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ajm101 (< 20)

How many solar cells it would take to supply the entire earth's electricity needs?

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October 31, 2009 – Comments (20)

A picture representing the surface of the Earth that would have to be covered in solar cells to generate all the world's electrical needs was posted as part of a post rebutting Superfreakonomics, here.  The image itself is here.  The author includes all of his calculations and assumptions in the post.

Remember that when you hear people talking about how infeasible it would be to wean ourselves from a coal economy.  Coal is almost exclusive used to generate electricity in the US, and coal power plants produce about half of the electricity the US consumes (which itself is about 40% of the energy used by the US per year).  It's even more realistic when you consider wind power and efficiency improvements.  

20 Comments – Post Your Own

#1) On October 31, 2009 at 1:42 PM, rofgile (99.55) wrote:

Nice posting.  Solar energy is a great possibility for total energy.  And it doesn't have to be photovoltaic, it could be concentrated solar instead.

The real truth is we could rely 100% on solar and drop fossil fuels, which is amazing.

-Rof

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#2) On October 31, 2009 at 2:24 PM, ajm101 (< 20) wrote:

Thanks, rofgile, I'm glad for your comment.  I had just come back after reading the very insightful comment #12 in this silly thread to emphasize that I think this is a highly investable idea, not a political diatribe (how global warming could be considered a political topic is a subject for another forum).  I couldn't write about it any better than http://www.altenergystocks.com/ so I will just say that I like efficiency and grid upgrades most (JCI, BGC, and MXWL are current holdings and I have an eye on LED-related companies and ABB) and on more renewable weighted producers like Iberdrola and FPL.

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#3) On October 31, 2009 at 2:38 PM, portefeuille (98.77) wrote:

and I have an eye on LED-related companies

You might want to have a look at this post.

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#4) On October 31, 2009 at 2:53 PM, ajm101 (< 20) wrote:

I didn't mention it by name (it was in the LED-related bucket), but AIXG has been right on my radar since that post, port :)  I've had mediocre experiences with semiconductor equipment makers before (BRKS) so I'm loathe to chase it...  I'm disappointed that this correction hasn't given me a better entry point.  Another I didn't mention is a small piggyback speculative long on TIMNF.PK based on BravoBevo's writeup, which is essentially an 'anything but WFR' silicon producer position for me.

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#5) On October 31, 2009 at 2:58 PM, binv271828 (< 20) wrote:

Excellent post ajm! Thanks man!!

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#6) On October 31, 2009 at 3:40 PM, JaysRage (81.91) wrote:

I do think that solar will eventually be king, but I also think that wind will have a brief and profitable reign before solar takes over for good.   Wind companies are much much better prepared to execute on a large scale in the near term, and we are already seeing massive investment in it right now, resulting in profits to be seen in 2010.

Once wind peaks, I'll be looking to move out of wind and into solar, just as it begins to make its move and become the final energy king.   I'm not there yet.   I think money moved there now will be dead for 2-3 years.   Not a bad long term investment, but why not use that money in the mean time and still get the gain?  

Fossil fuels will survive the wind revolution, but they will not survive solar.  

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#7) On October 31, 2009 at 4:50 PM, rofgile (99.55) wrote:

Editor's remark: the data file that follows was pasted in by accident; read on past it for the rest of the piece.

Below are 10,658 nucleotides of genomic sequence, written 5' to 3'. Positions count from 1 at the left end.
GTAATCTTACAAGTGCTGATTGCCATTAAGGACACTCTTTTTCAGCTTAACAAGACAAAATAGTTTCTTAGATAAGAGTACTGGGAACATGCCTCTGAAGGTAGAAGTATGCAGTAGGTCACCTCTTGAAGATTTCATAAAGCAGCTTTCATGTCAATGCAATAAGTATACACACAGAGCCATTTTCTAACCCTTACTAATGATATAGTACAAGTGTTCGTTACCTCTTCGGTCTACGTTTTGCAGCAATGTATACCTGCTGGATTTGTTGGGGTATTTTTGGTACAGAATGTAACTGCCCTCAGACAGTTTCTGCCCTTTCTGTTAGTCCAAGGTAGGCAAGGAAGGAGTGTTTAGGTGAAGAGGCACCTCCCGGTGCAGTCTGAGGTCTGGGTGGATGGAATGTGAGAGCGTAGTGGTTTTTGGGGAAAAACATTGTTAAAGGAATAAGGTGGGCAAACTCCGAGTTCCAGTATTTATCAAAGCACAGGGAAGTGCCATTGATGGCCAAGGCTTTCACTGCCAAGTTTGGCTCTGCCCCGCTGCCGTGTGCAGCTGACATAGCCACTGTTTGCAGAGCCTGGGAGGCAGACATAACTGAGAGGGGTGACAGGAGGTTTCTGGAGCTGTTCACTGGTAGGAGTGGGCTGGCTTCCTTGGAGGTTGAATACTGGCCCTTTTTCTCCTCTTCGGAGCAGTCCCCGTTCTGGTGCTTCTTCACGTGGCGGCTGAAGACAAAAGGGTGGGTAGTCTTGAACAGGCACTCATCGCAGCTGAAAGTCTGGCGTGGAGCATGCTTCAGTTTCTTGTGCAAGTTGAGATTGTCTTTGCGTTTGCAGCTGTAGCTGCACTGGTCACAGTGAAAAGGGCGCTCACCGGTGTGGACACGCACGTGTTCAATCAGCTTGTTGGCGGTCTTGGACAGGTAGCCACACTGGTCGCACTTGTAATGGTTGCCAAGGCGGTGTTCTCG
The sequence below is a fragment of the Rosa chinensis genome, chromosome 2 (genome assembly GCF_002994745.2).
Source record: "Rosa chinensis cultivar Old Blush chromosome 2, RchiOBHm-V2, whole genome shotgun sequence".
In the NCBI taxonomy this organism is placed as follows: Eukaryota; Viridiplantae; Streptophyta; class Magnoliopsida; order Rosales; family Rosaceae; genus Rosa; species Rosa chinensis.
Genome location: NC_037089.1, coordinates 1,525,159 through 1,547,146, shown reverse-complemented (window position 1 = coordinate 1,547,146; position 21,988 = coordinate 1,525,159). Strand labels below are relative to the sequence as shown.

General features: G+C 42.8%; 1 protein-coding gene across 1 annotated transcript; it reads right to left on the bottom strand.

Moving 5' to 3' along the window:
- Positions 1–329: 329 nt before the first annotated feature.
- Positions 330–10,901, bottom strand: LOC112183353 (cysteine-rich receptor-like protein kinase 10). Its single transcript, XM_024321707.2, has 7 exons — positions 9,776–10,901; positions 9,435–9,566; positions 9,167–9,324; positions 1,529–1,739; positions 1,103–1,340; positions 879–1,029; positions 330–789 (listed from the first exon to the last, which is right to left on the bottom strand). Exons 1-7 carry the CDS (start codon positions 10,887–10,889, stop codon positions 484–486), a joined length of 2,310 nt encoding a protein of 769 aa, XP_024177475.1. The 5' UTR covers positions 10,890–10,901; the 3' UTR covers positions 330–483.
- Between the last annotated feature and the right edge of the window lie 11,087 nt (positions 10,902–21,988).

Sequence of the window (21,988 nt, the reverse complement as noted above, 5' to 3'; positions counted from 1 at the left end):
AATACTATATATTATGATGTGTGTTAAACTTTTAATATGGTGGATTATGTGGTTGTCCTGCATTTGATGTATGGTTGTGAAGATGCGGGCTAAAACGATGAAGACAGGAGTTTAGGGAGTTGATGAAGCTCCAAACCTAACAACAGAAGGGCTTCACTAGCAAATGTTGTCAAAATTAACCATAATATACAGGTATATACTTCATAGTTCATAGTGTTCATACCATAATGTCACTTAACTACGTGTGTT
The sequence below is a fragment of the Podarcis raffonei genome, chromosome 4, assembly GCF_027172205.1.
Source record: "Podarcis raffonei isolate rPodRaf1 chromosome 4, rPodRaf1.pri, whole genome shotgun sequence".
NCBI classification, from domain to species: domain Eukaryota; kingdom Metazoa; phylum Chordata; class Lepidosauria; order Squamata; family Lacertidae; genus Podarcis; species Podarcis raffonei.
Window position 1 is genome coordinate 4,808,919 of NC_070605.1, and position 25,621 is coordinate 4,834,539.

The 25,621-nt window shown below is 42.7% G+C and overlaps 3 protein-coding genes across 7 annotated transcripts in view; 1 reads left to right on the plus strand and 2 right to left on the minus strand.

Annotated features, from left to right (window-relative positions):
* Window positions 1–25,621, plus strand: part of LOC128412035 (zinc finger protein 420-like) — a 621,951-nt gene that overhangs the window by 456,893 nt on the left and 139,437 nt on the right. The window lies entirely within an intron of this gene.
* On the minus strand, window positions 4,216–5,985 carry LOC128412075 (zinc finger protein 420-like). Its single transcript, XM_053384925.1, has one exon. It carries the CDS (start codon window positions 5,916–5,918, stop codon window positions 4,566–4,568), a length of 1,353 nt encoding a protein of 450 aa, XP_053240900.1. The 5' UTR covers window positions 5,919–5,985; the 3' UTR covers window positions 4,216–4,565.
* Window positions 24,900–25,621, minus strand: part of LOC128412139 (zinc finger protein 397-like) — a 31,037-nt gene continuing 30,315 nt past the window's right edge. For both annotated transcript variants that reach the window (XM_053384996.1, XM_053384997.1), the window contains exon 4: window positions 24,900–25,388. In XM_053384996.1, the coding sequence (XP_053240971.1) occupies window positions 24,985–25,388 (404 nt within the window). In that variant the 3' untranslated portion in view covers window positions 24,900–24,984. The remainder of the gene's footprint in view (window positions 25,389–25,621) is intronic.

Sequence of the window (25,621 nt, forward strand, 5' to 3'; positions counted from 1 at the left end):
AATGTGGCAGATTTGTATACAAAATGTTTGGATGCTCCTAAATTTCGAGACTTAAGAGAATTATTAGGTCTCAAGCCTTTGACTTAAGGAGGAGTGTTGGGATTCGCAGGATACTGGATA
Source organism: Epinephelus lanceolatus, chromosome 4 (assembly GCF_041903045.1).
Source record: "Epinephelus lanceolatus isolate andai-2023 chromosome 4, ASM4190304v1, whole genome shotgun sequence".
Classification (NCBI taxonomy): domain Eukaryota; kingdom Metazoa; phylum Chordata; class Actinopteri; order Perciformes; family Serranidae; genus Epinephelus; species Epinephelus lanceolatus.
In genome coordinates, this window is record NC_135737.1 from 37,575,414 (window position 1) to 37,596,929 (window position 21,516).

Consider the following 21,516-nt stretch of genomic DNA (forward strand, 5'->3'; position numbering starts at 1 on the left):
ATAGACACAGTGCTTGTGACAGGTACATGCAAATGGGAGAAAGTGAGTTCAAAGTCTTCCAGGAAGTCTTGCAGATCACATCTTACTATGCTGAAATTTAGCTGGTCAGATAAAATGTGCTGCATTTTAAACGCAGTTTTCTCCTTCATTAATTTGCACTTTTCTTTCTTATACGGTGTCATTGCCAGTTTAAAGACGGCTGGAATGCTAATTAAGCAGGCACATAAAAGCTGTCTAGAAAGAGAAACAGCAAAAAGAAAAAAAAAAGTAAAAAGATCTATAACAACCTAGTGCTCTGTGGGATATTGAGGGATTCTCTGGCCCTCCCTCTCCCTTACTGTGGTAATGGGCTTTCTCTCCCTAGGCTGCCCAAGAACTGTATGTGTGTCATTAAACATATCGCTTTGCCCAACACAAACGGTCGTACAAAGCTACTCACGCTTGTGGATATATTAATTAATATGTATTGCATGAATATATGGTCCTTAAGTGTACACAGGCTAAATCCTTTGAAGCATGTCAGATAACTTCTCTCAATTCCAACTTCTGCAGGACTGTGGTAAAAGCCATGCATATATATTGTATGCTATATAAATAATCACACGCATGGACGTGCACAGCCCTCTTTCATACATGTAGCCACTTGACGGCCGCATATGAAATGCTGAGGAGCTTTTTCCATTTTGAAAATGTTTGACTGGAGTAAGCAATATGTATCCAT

I second JaysRage comment.  Wind is a great investment now, solar is still yet to come.

I am currently invested in wind power through Vestas shares, and solar through FirstSolar.  Wind energy will be growing for quite some time, the technology and companies are quite mature and the industry is consolidated.  It is difficult for a new company to come along with an upstart wind technology that would make your investment worthless.

Solar is the opposite.  My FirstSolar shares could become completely worthless for a variety of technological reasons.  Examples: silicon becoming dirt cheap = cheaper competition and terrible margins.  New thin film competitors such as NanoSolar could obselete FirstSolar's product.  Or an alternative chemistry could be developed that is dramatically more efficient an obseletes all PV companies.  Further, a model of deployment of PV panels is yet to be established.  Will we put them in fields?  On roof tops in cities?  Do people lease them, buy them, or rent-to-buy panels?  Etc.  I think solar won't be a mature business model for 20 years.  

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#8) On October 31, 2009 at 5:48 PM, ajm101 (< 20) wrote:

@ JaysRage, binve - thanks!  I think wind will lead solar, too, but my inclination would be either wind power producers (ie FPL) or secondary plays like grid infrastructure.  Time to attend to trick or treaters, have a happy Halloween.

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#9) On November 01, 2009 at 11:01 AM, pixelmoney (< 20) wrote:

Although I am a big supporter, and previously an investor, of Photovoltaic as well as other non-food based Alternative Energy technologies it is imperative to point out that 53,333 square kilometers of PV's is not realistic.

 

Beside capital the big point I'd like to make is there may well not be enough silicon and/or other rare earth minerals to actually manufacture 53,333 square kilometers worth of panels. Don't get me wrong, I personally am installing a 4 Kw system in the next few months - I'm not against this idea. But like the electric car, fusion or sea algae - none of them can scale up to current let alone "growth" needs. That I'm afraid to say is a fact.

 

Now, if we all can get off the grand ponzi scheme called capitalism and power way down then just maybe we can make human life the ultimate currency.

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#10) On November 01, 2009 at 11:48 AM, rofgile (99.55) wrote:

pixelmoney:

 We have enough materials to make concentrated solar fields that large, no sweat.   Maybe that is a better solution than PV for the large fields?  PV could be nice when the technology becomes ultra-efficient - for use only in cities on rooftops perhaps.  

 All you need for concentrated solar is: